It’s 6:30pm on a Sunday and Pinewood resident Mirian Totola waits anxiously for her computer to boot up. Twelve hours ahead in Guam, former Sacramento resident Johana Coakley rubs the sleep from her eyes, as she prepares herself to jump on the same meeting — a virtual International Opportunity Neighborhood English Club.
“Today, we have students joining us from Peru, Panama, Guam and the US,” Lisa Jones, the group’s lead facilitator explains as they join. “We’re so excited to have you all with us.”
By the time the class is underway, twelve eager faces stare back at her on her computer screen — half of them tuning in from somewhere outside the US. While their English skills vary from near-fluent English to broken Spanglish, all of the students have one thing in common. They are all ready and eager to learn.
“Your English is better than what you think it is,” Lisa says. “I want you guys to continue to understand that you’re doing a great job. It takes time to get used to speaking in English — but that’s what we’re here for.”
“Be patient with yourself. You will never be perfect; but you will always get better.”
It all started during the height of the pandemic. Johana — then a Neighborhood Ambassador with United Community’s Opportunity Neighborhood Mt. Vernon — and her friend Sharling had been looking for ways to improve their English. Originally from Peru and Guatemala respectively, the two women had been taking English classes at the Progreso Center for Literacy & Citizenship for about a year. Eager to find new avenues of learning, the two friends began looking for a way to not only to develop their own vocabulary, but also to help their Spanish-speaking friends as well.
“I realized that a lot of my fellow Neighborhood Ambassadors didn’t speak very much English,” Johana told me later. “So we decided to form a separate group to help them practice.”
The meetings started off small — a weekly zoom call with 3-4 neighbors sharing different English phrases. But as time went by, group members began to share their experiences with relatives living in other parts of the country — and even in other parts of the world. Before long, requests to join the group came in from Arizona, Peru, Guatemala, and El Salvador.
“At the rate the group was growing, we knew that if we needed to find a native speaker,” Johana added. “Someone who could take the group to the next level.”
That’s when Johana reached out to Lisa — a fellow Neighborhood Ambassador representing the Colchester community and Secretary of the United Community Board of Directors.
“It was honestly really exciting, when they asked me” Lisa shared. “As a leadership coach, I’m used to group instruction, but this was the first time I’d done anything like this.”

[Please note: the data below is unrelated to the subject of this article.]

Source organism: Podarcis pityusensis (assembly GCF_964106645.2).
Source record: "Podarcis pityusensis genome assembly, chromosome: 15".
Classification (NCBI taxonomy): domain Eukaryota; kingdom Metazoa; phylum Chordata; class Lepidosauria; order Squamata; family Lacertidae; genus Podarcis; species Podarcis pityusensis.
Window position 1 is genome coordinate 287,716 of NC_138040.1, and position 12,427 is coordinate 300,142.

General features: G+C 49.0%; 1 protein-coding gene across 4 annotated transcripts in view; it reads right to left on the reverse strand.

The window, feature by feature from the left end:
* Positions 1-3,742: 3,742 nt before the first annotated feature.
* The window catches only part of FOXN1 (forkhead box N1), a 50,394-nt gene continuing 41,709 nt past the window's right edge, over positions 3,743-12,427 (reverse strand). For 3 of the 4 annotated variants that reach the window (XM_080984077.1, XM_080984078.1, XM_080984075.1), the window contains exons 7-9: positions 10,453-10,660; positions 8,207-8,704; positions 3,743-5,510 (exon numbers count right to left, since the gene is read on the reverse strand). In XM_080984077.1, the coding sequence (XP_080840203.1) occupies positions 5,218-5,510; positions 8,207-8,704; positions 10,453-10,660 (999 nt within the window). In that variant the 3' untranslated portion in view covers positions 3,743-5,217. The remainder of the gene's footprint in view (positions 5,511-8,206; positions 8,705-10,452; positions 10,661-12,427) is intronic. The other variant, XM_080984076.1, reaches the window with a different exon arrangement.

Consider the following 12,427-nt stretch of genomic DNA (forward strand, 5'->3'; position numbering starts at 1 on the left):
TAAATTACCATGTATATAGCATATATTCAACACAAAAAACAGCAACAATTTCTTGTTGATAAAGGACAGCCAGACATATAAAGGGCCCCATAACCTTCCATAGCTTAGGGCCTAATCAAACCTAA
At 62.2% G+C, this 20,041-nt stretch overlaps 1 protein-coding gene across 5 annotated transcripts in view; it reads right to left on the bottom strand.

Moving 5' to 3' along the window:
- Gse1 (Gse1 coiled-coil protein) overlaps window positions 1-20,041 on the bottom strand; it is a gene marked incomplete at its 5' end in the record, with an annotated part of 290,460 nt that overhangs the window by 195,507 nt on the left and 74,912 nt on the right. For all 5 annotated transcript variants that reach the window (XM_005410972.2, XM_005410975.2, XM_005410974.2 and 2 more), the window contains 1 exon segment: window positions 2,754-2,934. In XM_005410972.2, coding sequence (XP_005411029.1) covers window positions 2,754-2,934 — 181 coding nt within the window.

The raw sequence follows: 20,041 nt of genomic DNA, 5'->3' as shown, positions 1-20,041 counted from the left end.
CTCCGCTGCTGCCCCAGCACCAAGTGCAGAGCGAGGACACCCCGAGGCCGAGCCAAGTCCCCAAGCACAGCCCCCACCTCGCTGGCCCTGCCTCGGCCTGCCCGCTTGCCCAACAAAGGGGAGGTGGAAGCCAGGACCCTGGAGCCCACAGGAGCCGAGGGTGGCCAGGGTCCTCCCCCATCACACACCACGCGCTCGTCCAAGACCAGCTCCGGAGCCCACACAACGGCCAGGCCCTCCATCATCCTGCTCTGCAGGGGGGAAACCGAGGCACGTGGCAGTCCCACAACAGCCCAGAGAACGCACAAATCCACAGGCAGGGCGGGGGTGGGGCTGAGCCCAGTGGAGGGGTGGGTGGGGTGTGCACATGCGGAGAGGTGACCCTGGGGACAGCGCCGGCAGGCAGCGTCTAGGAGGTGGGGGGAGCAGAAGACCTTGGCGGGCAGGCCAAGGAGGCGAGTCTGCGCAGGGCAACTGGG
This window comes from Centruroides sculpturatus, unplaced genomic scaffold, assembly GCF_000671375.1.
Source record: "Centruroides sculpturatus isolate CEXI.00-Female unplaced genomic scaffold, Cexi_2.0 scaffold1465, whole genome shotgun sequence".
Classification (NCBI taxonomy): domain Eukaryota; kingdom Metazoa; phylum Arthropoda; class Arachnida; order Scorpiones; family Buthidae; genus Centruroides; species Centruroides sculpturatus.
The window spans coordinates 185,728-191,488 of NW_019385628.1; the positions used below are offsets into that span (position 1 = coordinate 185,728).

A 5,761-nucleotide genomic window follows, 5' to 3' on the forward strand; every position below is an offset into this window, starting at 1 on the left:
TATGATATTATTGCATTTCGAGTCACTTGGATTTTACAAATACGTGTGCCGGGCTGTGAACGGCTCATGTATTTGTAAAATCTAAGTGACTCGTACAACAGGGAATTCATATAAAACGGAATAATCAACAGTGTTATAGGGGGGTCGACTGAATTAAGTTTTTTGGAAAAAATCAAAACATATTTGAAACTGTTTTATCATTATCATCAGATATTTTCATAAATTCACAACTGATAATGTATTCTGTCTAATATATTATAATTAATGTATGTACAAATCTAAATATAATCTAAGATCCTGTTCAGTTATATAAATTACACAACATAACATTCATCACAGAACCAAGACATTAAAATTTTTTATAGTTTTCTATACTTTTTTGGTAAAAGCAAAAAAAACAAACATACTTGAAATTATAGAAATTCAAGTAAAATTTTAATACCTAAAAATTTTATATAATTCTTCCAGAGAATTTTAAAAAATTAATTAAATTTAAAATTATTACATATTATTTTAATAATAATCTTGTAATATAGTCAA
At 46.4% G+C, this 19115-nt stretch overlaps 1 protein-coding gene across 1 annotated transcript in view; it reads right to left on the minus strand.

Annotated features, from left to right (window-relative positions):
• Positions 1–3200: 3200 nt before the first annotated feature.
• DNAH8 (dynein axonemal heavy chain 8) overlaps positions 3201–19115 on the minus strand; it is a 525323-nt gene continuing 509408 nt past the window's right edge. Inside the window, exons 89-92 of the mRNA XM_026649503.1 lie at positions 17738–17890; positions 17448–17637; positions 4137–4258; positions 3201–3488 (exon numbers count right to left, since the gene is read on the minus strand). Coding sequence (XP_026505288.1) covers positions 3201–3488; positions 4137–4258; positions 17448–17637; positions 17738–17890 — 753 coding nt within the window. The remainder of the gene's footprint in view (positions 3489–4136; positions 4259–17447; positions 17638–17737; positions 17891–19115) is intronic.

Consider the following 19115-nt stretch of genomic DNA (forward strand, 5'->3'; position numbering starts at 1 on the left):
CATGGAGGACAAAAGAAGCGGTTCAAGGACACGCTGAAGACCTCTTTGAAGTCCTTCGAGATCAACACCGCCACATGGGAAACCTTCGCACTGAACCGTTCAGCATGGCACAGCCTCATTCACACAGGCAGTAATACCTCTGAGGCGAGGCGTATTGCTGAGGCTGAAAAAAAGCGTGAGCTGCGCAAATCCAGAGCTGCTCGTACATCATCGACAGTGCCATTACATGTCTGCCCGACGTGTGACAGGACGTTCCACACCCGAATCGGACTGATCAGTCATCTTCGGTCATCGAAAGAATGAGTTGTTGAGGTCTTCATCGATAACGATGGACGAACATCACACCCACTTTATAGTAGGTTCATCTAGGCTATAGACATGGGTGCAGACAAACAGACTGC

Lisa quickly developed a curriculum for the “semester”. Each week the group would be assigned to research a specific topic that would help them develop their conversation skills — themes like Elections, Mardi Gras, The Super Bowl — and this week’s theme: St. Patrick’s Day.
“I didn’t know about St. Patrick’s Day before this week,” Jean Paul shares. Jean Paul is one of Johana’s cousins who tunes in every week from his home in Lima, Peru. “I love being able to learn about cultural things while practicing my English at the same time.”
After researching their topic, classmates share what they learned — first in break-out rooms and then together in a larger group. This is followed by what has quickly become a fan favorite for most students — an interactive Quiz Game “Kahoot!” that combines English learning with a little friendly competition.
“One of things I love about this group is that we’re one big family without borders,” Lisa adds. “It’s not just about helping our Neighborhood Ambassadors — we want to help their loved ones as well. English is an important skill to learn, no matter where you live!”
“When I moved here, Ms. Lisa motivated me every Sunday to practice English and to keep practicing everyday,” Peruvian born Akemi shares.
Like Johana, Akemi is the wife of a US Air Force Pilot and has had to make many adjustments as her family has been reassigned around the world. Their most recent reassignment to Arizona took place just a few months ago.
“Each time we move I have to make new friends,” Akemi explains. “It’s hard to do that, when my English isn’t very good. That’s why I’m grateful for this group. I know that no matter where I go, I’ll always have my friends.”
While Akemi may call them friends, the group feels more like a family — an atmosphere that Lisa says she hopes will help more people like her to get involved. She says she’s currently looking for volunteers who can meet one-one-one with students during the week.
“These students have learned so much with just one meeting a week,” Lisa explains. “Imagine where they could be if each of them had a native-speaking friend to talk to in between classes? I get excited just thinking about it!”
Want to get involved? The English Club is in need of volunteers who can help students practice their English for a few hours during the week! Click here for more information!